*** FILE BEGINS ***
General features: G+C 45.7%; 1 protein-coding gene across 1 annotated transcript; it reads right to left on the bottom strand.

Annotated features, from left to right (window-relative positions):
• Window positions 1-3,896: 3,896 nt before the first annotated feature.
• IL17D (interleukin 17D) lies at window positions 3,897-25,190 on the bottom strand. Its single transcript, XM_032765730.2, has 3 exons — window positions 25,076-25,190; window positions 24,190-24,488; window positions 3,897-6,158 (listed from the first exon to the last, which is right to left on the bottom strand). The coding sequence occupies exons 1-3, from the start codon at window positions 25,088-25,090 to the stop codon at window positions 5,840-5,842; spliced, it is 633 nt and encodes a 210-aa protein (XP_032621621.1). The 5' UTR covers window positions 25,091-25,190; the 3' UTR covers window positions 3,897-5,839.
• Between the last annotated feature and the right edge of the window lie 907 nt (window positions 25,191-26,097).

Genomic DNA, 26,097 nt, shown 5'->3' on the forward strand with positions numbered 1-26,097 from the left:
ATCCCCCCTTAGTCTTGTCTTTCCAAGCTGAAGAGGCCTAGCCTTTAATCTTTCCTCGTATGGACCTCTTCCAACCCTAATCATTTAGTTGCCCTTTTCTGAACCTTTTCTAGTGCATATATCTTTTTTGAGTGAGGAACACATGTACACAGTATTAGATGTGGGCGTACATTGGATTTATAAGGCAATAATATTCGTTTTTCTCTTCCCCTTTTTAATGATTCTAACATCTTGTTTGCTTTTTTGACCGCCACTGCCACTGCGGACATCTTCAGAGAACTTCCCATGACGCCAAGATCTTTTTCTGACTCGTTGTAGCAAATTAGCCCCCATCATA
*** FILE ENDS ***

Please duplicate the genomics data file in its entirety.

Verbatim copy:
General features: G+C 45.7%; 1 protein-coding gene across 1 annotated transcript; it reads right to left on the bottom strand.

Annotated features, from left to right (window-relative positions):
• Window positions 1-3,896: 3,896 nt before the first annotated feature.
• IL17D (interleukin 17D) lies at window positions 3,897-25,190 on the bottom strand. Its single transcript, XM_032765730.2, has 3 exons — window positions 25,076-25,190; window positions 24,190-24,488; window positions 3,897-6,158 (listed from the first exon to the last, which is right to left on the bottom strand). The coding sequence occupies exons 1-3, from the start codon at window positions 25,088-25,090 to the stop codon at window positions 5,840-5,842; spliced, it is 633 nt and encodes a 210-aa protein (XP_032621621.1). The 5' UTR covers window positions 25,091-25,190; the 3' UTR covers window positions 3,897-5,839.
• Between the last annotated feature and the right edge of the window lie 907 nt (window positions 25,191-26,097).

Genomic DNA, 26,097 nt, shown 5'->3' on the forward strand with positions numbered 1-26,097 from the left:
ATCCCCCCTTAGTCTTGTCTTTCCAAGCTGAAGAGGCCTAGCCTTTAATCTTTCCTCGTATGGACCTCTTCCAACCCTAATCATTTAGTTGCCCTTTTCTGAACCTTTTCTAGTGCATATATCTTTTTTGAGTGAGGAACACATGTACACAGTATTAGATGTGGGCGTACATTGGATTTATAAGGCAATAATATTCGTTTTTCTCTTCCCCTTTTTAATGATTCTAACATCTTGTTTGCTTTTTTGACCGCCACTGCCACTGCGGACATCTTCAGAGAACTTCCCATGACGCCAAGATCTTTTTCTGACTCGTTGTAGCAAATTAGCCCCCATCATA